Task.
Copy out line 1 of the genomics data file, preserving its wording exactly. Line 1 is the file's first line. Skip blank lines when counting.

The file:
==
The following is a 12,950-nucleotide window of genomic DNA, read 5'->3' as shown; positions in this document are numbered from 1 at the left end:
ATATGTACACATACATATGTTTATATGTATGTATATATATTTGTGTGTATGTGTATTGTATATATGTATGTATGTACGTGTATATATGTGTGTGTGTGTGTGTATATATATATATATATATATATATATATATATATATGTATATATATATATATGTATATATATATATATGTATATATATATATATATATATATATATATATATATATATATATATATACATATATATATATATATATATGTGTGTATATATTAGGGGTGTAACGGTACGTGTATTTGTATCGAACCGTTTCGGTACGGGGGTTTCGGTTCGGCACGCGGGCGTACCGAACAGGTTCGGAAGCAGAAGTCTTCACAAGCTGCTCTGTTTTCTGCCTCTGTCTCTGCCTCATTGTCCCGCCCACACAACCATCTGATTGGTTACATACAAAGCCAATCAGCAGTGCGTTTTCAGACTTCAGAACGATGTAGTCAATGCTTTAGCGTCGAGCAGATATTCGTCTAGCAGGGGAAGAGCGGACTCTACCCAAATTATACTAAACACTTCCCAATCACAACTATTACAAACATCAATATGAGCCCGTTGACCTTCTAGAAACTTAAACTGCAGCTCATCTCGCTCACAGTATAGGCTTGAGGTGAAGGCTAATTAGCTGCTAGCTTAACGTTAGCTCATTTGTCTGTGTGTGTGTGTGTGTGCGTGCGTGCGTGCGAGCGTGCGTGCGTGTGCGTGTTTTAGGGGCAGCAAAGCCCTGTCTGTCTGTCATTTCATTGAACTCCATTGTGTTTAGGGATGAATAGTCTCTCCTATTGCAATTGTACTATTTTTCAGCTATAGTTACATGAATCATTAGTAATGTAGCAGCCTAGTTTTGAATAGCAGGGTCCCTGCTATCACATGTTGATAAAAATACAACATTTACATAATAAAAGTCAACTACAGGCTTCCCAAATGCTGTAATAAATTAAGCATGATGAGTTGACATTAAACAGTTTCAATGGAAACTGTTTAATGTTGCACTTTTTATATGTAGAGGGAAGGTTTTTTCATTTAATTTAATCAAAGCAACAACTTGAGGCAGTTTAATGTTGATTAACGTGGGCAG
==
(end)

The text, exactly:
The following is a 12,950-nucleotide window of genomic DNA, read 5'->3' as shown; positions in this document are numbered from 1 at the left end: